Because Fortune 500 companies don’t hire demented loons spittling at the cameras outside a landscaping business. But they might still bring on a “normal” “professional” who sat in silence as the world burned. He’s a team player!
“Team Normal” is the latest example of a delusion that was ingrained deep within the Republican ruling class during the Trump era. It was filled with, as I categorized them in Why We Did It, “messiahs” and “junior messiahs” who told themselves they were one of the good ones, trying to nudge things in the right direction—from the inside. In this perverted mindset, the crazier things got, the more it proved that their nudging would be needed the next time things got out of hand. And so they soldiered on. Again and again and again.
But the story the messiahs are telling themselves ain’t the truth. They weren’t nudging Trump along with them, Trump was nudging them along with him. They were dupes being used to provide cover for the crazy anytime the Wall Street Journal came calling.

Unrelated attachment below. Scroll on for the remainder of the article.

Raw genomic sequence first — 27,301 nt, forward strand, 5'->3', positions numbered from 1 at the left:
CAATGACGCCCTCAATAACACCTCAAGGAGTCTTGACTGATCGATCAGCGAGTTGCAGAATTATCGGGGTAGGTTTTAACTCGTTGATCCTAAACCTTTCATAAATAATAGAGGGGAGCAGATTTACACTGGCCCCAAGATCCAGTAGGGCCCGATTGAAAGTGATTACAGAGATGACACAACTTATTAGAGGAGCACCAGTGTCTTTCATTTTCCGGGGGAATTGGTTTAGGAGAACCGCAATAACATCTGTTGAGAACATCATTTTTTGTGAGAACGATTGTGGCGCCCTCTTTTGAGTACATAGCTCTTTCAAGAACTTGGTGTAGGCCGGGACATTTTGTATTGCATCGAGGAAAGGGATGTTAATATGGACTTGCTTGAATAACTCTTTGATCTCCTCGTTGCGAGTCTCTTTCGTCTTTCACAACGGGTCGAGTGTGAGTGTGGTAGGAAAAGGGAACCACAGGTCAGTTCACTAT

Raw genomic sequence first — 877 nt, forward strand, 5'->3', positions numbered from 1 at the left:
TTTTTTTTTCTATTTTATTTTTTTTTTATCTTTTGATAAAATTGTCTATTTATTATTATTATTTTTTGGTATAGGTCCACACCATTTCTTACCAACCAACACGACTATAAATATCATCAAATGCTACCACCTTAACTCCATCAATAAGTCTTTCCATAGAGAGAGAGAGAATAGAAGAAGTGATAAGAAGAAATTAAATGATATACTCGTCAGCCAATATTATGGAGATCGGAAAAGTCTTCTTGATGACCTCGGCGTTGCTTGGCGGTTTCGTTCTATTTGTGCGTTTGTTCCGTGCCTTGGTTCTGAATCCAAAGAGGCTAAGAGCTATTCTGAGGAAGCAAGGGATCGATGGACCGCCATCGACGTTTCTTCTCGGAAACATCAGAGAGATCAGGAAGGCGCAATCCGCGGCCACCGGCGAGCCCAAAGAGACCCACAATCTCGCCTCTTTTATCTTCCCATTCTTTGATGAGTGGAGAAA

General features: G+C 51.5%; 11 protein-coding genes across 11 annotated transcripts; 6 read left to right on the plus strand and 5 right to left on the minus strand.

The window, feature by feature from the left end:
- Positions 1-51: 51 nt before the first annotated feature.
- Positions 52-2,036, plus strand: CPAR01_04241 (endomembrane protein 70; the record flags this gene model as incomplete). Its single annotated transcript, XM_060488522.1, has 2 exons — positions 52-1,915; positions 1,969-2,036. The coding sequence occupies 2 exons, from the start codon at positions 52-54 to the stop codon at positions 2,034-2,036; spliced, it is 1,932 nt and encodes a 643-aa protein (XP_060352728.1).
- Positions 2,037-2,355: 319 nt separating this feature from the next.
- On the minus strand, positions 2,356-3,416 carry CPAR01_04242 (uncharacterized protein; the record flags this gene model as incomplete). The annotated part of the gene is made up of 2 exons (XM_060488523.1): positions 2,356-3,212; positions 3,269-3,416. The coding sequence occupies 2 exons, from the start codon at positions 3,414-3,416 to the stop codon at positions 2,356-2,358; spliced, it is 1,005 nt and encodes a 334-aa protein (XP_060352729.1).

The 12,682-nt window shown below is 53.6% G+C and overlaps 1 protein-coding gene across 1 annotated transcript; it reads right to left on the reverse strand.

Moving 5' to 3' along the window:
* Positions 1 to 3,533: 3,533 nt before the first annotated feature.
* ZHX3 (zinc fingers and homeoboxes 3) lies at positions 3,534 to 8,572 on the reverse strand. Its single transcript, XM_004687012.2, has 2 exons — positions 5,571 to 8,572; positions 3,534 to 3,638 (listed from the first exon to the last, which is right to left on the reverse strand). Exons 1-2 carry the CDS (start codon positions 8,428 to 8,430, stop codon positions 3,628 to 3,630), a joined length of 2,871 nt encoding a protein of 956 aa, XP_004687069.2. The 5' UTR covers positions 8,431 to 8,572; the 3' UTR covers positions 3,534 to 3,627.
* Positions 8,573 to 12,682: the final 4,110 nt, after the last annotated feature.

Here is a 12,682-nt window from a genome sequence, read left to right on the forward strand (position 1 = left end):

Bill Stepien wasn’t on “Team Normal.” He was on “Team Coup.” After the election he just decided to move back to the jump seats rather than keep riding shotgun, so as to protect his career.
If you need any more evidence this is the case, do you know what job Bill Stepien took, after the crazy he presided over had passed?
Stepien is now consulting for Harriet Hageman, the fellow confederate, who was a former Never Trumper but who is now primarying Liz Cheney for the crime of speaking truths that she, and Stepien both know.
In Stepien’s view the bad actor that needed to be punished wasn’t Rudy and the rest of Team Crazy. It was Liz Cheney, for holding his manhood cheap, and saying publicly everything he knew to be true in private. For being not only on Team Normal, but on Team Courage and Team Democracy.
Stepien had the opportunity to do what Cheney did. He could’ve lived up to his obligations, and demonstrated that he was the honest professional he thinks himself to be.
But he chose not to. He chose Team Coup. He should get no credit for the lack of fervency with which he defended his team, because there’s no such thing as half-way crooks.